Unlocking Foster Care Licensing for More Kinship Caregivers

Part One of Family Ties: Analysis From a State-By-State Survey of Kinship Care Policies

Posted March 19, 2024
By the Annie E. Casey Foundation
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Unlocking Foster Care Licensing for More Kinship Caregivers


This brief, the first in a five-part series, shares the findings of a comprehensive survey of state-level kinship care policies.

Kinship care is an important option to consider for kids moving through the child welfare system. A timely placement with relatives or close family friends can reduce the trauma a child experiences from being separated from their parents, siblings, friends, communities and even social support resources, such as schools and churches.

The survey results presented in this report highlight increasing efforts by states, the District of Columbia and Puerto Rico to promote kinship care and support the caregivers of children who are known to the child welfare system. At the same time, the report calls on states to do more to help willing kin caregivers access and benefit from foster care licensing. 

The Survey

The Annie E. Casey Foundation asked Child Trends to survey state child welfare administrators with an end goal of documenting the full landscape of kinship policies across states and identifying needed improvements. The survey, fielded in 2022, updates and expands on the findings of a similarly comprehensive survey conducted in 2007. Agencies in all 50 states, the District of Columbia and Puerto Rico received the 2022 survey. Forty-six agencies completed it.

Findings in Part One: Unlocking Foster Care Licensing for More Kinship Caregivers

The survey paints an encouraging picture of kinship care policies in 2022. It finds that many states have taken steps to help unlock resources available through licensing for kinship caregivers. Caregivers who are willing and able to become licensed foster parents gain access to important resources, including financial assistance. However, many kin who are willing to fill the role — and who welcome the children placed in their homes by child welfare agencies — cannot meet the licensing requirements of their state or jurisdiction. In most states, these kin caregivers miss out on financial assistance and other support services that would benefit the children in their care.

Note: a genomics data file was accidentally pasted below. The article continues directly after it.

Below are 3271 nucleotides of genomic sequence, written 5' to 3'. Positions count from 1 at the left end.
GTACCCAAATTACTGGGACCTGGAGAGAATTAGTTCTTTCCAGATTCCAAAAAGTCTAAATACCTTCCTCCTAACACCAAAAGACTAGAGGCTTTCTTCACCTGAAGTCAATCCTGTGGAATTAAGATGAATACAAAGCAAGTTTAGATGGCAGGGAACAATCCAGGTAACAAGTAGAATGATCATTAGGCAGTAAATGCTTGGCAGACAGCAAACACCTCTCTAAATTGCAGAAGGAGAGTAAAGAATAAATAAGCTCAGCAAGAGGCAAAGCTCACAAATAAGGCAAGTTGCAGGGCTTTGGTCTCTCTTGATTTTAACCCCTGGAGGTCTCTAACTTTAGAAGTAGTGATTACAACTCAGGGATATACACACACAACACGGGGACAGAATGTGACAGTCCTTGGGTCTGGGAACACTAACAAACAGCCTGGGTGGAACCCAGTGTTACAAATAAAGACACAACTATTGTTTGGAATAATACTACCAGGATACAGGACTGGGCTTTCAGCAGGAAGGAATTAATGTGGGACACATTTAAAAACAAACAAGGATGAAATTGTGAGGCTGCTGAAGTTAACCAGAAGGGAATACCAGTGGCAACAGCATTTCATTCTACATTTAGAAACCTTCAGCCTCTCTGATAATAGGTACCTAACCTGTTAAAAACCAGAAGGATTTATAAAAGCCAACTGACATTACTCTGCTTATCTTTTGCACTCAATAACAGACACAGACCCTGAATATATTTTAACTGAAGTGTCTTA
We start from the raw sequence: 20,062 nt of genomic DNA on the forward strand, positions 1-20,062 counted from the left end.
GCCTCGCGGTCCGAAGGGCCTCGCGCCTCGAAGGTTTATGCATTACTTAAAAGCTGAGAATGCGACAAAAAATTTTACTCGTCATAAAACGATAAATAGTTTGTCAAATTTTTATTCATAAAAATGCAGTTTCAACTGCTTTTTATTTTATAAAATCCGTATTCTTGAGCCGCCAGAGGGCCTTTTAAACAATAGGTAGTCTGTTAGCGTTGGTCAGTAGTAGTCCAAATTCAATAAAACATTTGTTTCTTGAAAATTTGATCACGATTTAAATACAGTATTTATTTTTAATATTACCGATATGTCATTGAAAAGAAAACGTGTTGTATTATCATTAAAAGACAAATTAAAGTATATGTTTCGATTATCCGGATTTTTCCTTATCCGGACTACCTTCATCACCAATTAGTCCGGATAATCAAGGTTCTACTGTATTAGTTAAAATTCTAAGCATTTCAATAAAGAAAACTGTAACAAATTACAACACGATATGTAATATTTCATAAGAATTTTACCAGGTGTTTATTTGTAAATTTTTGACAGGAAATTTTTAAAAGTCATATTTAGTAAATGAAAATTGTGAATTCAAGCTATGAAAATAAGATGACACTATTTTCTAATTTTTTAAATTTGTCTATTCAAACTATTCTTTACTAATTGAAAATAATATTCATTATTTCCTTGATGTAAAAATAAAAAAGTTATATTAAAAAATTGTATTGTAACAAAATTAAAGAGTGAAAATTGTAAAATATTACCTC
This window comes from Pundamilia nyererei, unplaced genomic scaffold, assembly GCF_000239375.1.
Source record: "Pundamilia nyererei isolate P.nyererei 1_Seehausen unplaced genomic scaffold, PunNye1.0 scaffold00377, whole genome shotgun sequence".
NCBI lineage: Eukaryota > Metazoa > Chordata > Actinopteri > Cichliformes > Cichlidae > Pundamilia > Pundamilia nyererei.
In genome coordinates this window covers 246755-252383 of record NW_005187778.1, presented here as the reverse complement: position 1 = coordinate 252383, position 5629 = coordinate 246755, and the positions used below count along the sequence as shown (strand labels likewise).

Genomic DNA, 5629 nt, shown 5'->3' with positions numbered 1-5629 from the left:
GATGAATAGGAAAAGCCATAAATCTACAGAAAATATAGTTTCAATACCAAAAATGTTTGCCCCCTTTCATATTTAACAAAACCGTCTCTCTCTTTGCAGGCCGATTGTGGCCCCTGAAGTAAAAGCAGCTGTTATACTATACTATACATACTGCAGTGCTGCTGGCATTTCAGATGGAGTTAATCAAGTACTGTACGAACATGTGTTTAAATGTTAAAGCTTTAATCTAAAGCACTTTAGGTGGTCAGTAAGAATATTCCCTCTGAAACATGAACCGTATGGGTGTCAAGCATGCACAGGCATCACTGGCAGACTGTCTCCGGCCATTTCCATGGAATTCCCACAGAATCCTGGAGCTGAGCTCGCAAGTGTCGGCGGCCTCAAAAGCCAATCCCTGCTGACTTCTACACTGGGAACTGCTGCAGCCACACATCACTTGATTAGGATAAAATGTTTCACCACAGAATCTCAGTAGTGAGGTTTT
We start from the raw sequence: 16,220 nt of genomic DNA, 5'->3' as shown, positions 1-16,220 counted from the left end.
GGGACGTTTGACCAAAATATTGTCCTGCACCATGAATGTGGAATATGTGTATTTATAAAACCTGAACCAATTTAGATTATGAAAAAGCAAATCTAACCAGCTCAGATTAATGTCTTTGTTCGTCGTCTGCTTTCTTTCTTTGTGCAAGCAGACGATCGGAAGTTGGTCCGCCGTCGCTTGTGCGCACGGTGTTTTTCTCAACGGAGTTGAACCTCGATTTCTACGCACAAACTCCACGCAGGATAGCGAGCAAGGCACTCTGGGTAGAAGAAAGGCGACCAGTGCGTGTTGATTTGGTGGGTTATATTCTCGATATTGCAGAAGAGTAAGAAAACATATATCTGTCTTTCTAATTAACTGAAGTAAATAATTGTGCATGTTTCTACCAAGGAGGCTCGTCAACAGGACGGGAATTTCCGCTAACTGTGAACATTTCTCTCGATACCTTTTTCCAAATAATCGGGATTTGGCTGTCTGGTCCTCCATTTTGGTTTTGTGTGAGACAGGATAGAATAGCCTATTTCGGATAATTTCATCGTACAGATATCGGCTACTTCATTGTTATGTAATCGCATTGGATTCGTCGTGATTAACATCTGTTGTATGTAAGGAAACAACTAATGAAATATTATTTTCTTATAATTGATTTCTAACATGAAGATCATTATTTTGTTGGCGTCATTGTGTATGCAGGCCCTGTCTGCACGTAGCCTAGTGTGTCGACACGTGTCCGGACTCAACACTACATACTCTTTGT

This brief examines survey data related to two state policies that help kinship caregivers obtain foster home licenses. The first policy involves obtaining a provisional or emergency license. This process enables kin to receive a temporary license and begin caring for a child who is in state custody without first meeting all required standards of foster parent licensing.

The second policy governs the availability of waivers for certain foster home licensing requirements that do not affect a child’s safety. On a case-by-case basis, states can waive some standards — such as required size of the home or number of bedrooms — to help relatives obtain the license. These policies can reduce barriers to licensure for relatives and, in doing so, unlock needed resources for the children and kin caregivers involved.

In 2023, a federal regulation change created new opportunities for families. The change allows states to dispense with existing waiver policies and instead develop licensing standards that are tailored to the unique circumstances of kinship caregivers. Many states are exploring this option.

Casey's survey of kinship care policies finds that states can build on past progress to make it easier and smoother for willing kin to become licensed foster parents. Ultimately, policymakers can learn from and leverage these findings to respond to emerging opportunities, further reduce barriers to licensing and increase support for kinship caregivers.

Findings & Stats

Statements & Quotations

It's a time of incredible change and opportunity in kinship caregiving policy.

Understanding what states are doing to support kinship caregivers can inform new policies and practices. Both provisional licensing and waiver policies suggest that states are committed to placing children with kin, and they are also committed to supporting these placements.

States can and should build on this momentum by implementing a new federal rule that allows them to create kin-specific licensing standards. This rule also requires states to offer equivalent support to both licensed kinship caregivers and licensed foster parents.

The end goal is simple: bolster support for kinship arrangements to help keep families together.